Test Bank For Accounting for Decision Making and Control Jerald Zimmerman 10 Edition

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Test Bank For Accounting for Decision Making and Control Jerald Zimmerman 10 Edition

Chapter 03 Test Bank – Static Key

Multiple Choice Questions

1. A lump sum of $5,000 is invested at 10% per year for five years. The company’s cost of capital is 8%. Which is true?

A. The investment has a future value of $7,347

B. The investment has a future value of $8,053

C. The investment has a present value of $5,000

D. The investment has a net present value of $5,000

E. None of the above

$5,000 (1 + 0.1)5 = $8,053

AACSB: Knowledge Application

Accessibility: Keyboard Navigation

Accessibility: Screen Reader Compatible

AICPA: BB Industry

AICPA: FN Measurement

Blooms: Apply

Difficulty: 3 Hard

Topic: Future Values

Topic: Present Values

2. Cash of $12,000 will be received in year 6. Assuming an opportunity cost of capital of 7.2%, which of the following is true?

A. The future value is $18,212

B. The present value is $7,996

C. The present value is $7,907

D. Provide data for tax purposes

E. None of the above

$12,000 × (1 + 0.072)−6 = $7,907

AACSB: Knowledge Application

Accessibility: Keyboard Navigation

Accessibility: Screen Reader Compatible

AICPA: BB Industry

AICPA: FN Measurement

Blooms: Apply

Difficulty: 3 Hard

Topic: Future Values

Topic: Present Values

3. Gorgeous George is evaluating a five-year investment in an oil-change franchise, which costs $120,000 paid up front. Projected net operating cash flows are $60,000 per year. If Gorgeous George buys shares instead of the franchise, he expects an annual return of 12%. Which is true? 

A. The future value of the franchise is $216,287

B. The net present value of the franchise is $216,287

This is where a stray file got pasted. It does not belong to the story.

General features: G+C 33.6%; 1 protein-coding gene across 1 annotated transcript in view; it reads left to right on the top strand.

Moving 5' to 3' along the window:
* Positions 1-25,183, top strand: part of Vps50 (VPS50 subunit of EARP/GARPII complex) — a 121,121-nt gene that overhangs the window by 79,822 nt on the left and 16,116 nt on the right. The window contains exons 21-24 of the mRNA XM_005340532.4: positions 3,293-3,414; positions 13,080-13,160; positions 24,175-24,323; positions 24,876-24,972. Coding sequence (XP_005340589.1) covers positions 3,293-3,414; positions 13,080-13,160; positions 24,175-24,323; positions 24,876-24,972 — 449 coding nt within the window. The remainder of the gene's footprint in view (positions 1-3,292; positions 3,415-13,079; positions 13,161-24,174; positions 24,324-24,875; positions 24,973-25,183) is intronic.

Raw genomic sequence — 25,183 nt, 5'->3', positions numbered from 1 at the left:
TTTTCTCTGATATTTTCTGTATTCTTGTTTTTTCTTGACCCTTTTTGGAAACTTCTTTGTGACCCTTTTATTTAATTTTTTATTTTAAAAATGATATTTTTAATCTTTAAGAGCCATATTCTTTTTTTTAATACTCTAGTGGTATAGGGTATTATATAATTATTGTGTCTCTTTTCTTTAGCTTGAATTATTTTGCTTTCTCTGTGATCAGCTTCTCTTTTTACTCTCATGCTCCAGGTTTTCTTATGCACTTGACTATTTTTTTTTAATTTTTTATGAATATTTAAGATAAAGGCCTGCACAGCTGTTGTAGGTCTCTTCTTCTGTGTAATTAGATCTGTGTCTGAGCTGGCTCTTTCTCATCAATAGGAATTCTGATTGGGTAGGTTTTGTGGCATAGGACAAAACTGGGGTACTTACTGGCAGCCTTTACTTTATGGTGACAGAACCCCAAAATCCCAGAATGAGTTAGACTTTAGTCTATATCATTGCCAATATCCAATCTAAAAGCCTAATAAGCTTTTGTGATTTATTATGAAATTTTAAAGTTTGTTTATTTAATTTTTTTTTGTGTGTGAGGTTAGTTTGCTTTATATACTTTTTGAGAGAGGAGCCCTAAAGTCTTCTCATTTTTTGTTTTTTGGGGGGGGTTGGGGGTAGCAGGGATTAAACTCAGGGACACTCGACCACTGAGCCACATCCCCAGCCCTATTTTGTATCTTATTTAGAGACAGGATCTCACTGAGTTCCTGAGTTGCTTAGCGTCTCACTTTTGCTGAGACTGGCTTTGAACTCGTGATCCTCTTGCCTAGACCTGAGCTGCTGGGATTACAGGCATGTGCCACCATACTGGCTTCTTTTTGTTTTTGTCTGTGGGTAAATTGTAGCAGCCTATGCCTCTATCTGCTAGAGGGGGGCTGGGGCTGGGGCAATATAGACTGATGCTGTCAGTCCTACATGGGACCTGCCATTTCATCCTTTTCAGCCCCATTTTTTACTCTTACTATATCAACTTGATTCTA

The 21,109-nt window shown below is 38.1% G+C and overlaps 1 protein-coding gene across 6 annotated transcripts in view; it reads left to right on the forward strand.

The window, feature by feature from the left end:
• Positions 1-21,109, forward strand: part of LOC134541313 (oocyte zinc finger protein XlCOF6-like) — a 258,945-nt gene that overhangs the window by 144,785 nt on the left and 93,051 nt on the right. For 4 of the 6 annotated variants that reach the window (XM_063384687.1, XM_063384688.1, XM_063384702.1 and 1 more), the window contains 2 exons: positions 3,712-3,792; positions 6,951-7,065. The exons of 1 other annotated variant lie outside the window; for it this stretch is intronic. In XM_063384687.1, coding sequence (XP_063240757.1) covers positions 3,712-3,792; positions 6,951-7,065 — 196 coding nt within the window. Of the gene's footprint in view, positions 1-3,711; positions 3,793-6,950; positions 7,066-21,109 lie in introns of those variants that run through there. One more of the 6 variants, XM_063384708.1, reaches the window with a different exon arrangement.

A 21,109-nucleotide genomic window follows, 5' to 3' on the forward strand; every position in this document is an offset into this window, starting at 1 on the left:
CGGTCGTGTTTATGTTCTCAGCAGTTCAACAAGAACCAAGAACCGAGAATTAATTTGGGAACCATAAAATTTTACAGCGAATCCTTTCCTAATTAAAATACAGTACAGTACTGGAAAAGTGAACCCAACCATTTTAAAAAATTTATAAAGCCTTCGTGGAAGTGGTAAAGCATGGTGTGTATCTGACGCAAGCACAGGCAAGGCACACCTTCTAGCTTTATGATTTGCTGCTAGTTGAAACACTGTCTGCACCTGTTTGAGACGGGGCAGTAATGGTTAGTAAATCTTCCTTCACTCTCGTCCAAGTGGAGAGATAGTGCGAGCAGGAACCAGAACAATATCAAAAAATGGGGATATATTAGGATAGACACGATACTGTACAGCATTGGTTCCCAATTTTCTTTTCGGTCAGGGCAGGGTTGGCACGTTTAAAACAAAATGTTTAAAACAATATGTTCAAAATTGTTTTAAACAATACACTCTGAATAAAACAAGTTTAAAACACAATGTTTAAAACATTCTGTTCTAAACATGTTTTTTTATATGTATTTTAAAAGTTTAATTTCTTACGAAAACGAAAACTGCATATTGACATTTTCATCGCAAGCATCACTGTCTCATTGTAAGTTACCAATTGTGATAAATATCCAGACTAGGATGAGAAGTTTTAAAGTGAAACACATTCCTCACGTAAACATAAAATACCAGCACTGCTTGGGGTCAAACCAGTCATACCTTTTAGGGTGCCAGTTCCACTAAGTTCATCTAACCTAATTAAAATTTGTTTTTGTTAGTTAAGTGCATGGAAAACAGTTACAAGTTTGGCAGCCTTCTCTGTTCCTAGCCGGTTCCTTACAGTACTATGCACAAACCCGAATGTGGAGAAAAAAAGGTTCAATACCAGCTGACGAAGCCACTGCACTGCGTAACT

C. The future value of the franchise is $138,900

D. The net present value of the franchise is $96,287

E. None of the above

NPV

=

Sum PV(Op Cash Flows) − Investment

$96,287

=

$216,287 − $120,000

AACSB: Knowledge Application

Accessibility: Keyboard Navigation

AICPA: BB Industry

AICPA: FN Measurement

Blooms: Apply

Difficulty: 3 Hard

Topic: Annuities

Topic: Decision to Open a Day Spa

Topic: Future Values

Topic: Present Values

4. Furious Fred expects cash flows from an investment as follows:

Yr 1 $3,000, Yr 2 $5,000, Yr 3 $8,000

Using an opportunity cost of capital of 5.6%, the present value is:

A. $14,118

B. $14,523

C. $14,361

D. $14,909

E. none of the above

PVi

=

FVi × PVFi

$14,118

=

$3,000 × (1 + 0.056)−1 + $5,000 × (1.056)−2 + $8,000 × (1.056)−3

AACSB: Knowledge Application

Accessibility: Keyboard Navigation

AICPA: BB Industry

AICPA: FN Measurement

Blooms: Apply

Difficulty: 3 Hard

Topic: Present Value of a Cash Flow Stream

5. Which is true?

A. The present value of a 20-year annuity of $1,900 at 8% is $16,854

B. A $100,000 bond with a 5% coupon will sell at a premium when the market rate of interest is 6%

C. The issue price of a $150,000 zero coupon bond that matures in 6 years when the market rate of interest is 6% is $105,744

D. The present value of a perpetual income stream of $4,000 when the market rate of interest is 8% is $50,000

E. None of the above

PV of perpetuity

=

Annual income/interest rate

$50,000

=

$4,000/0.08

AACSB: Knowledge Application

Accessibility: Keyboard Navigation

AICPA: BB Industry

AICPA: FN Measurement

Blooms: Apply

Difficulty: 3 Hard

Topic: Annuities

Topic: Present Values

6. Harriet Harvester (HH) plans to buy a haymaker. It costs $180,000 and is expected to last for five years. She presently hires 10 workers at $3,000 per month for each of the six harvesting months each year. The equipment would eliminate the need for six workers. HH uses straight-line depreciation and projects a salvage value of $23,000. Her tax rate is 21% and opportunity cost of funds is 8.0%. Which is true?

A. The present value of cash flows in year 5 is $24,466

B. NPV is −$24,466

C. NPV is $155,534

D. NPV is −$155,534

E. None of the above

Yr 0

1

2

3

4

5

INV

−$

180,000

Labor savings*

$

36,000

$

36,000

$

36,000

$

36,000

$

36,000

Tax @ 21%

7,560

7,560

7,560

7,560

7,560

Tax shield of depreciation**

6,594

6,594

6,594

6,594

6,594

Salvage value

 23,000

Net cash flows

−$

180,000

$

35,034

$

35,034

$

35,034

$

35,034

$

58,034

NPV @ 8%

−$

24,466

*$3,000 × 6 × 6

**S-L depreciation = (HC − Salvage)/Life = ($180,000 − $23,000)/5 = $31,400

AACSB: Knowledge Application

Accessibility: Keyboard Navigation

AICPA: BB Industry

AICPA: FN Measurement

Blooms: Apply

Difficulty: 3 Hard

Topic: Annuities

Topic: Essential Points about Capital Budgeting

Topic: Multiple Cash Flows per Year

Topic: Present Values

7. Samuel Survivor is planning to save for retirement 35 years from now. He expects to live 25 years beyond that, and would like an annual retirement income of $38,500 after tax of 30%. What is the lump sum needed to fund retirement, at an expected annual return of 11.2%?